About Ludwig Mies van der Rohe :
Ludwig Mies van der Rohe, original name Maria Ludwig Michael Mies, (born March 27, 1886, Aachen, Germany—died August 17, 1969, Chicago, Illinois, U.S.), German-born American architect whose rectilinear forms, crafted in elegant simplicity, epitomized the International Style of architecture.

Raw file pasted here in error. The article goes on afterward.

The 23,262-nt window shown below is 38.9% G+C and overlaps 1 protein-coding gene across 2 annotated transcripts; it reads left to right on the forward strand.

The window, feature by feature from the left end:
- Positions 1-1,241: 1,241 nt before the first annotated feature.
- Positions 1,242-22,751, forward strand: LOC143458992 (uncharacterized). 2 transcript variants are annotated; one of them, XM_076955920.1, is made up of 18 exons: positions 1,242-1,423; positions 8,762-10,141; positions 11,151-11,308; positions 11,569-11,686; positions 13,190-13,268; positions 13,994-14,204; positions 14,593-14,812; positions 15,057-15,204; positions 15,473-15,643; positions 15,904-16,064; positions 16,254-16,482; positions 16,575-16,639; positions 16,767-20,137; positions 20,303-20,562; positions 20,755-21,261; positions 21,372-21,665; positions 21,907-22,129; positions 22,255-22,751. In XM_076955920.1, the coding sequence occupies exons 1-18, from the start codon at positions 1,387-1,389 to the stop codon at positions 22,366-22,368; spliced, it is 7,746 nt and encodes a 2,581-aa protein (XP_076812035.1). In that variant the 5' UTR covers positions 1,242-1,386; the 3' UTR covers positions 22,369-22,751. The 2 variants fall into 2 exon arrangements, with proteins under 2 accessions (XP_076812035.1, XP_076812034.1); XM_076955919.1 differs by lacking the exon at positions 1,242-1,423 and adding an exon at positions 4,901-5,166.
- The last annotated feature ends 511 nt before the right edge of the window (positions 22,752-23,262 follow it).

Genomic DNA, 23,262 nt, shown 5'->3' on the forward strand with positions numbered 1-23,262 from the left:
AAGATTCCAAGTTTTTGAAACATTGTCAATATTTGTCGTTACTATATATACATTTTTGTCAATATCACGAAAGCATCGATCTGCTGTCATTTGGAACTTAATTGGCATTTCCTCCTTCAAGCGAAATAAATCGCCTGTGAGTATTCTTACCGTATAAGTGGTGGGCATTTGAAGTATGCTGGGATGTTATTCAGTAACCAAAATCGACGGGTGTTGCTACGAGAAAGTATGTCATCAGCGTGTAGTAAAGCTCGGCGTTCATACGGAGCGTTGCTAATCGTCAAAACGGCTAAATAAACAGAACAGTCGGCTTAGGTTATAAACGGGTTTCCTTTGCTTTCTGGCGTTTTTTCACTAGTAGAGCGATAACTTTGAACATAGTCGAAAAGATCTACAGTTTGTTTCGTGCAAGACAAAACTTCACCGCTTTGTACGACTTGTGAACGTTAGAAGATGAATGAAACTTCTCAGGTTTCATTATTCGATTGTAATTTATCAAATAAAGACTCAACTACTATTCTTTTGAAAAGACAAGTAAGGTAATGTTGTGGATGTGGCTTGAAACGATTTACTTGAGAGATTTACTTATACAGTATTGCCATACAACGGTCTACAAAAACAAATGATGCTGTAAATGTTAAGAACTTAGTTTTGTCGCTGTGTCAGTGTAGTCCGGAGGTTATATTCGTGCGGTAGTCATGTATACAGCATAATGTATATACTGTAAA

Along with Le Corbusier and Walter Gropius, Mies helped pioneer the crystallization of the International Style as the core movement of modern architecture during the early 1920s. Unlike Le Corbusier and other early champions of the International Style who moved away from it, in part due to critiques of modern architecture in the 1960s, he remained completely devoted to the movement over the last four decades of his career. Mies first called his designs for steel-and-glass skyscrapers and horizontally-oriented houses and pavilions "skin-and-bones" architecture due to their minimal uses of industrial materials, the definition of space, along with the rigidity of structure, and their transparency. His architecture promotes the dissolution between interior and exterior and the negation of feeling completely enclosed. Instead, they encourage maximum flexibility in their spatial configurations, which for Mies meant that they maximized their spatial utility.
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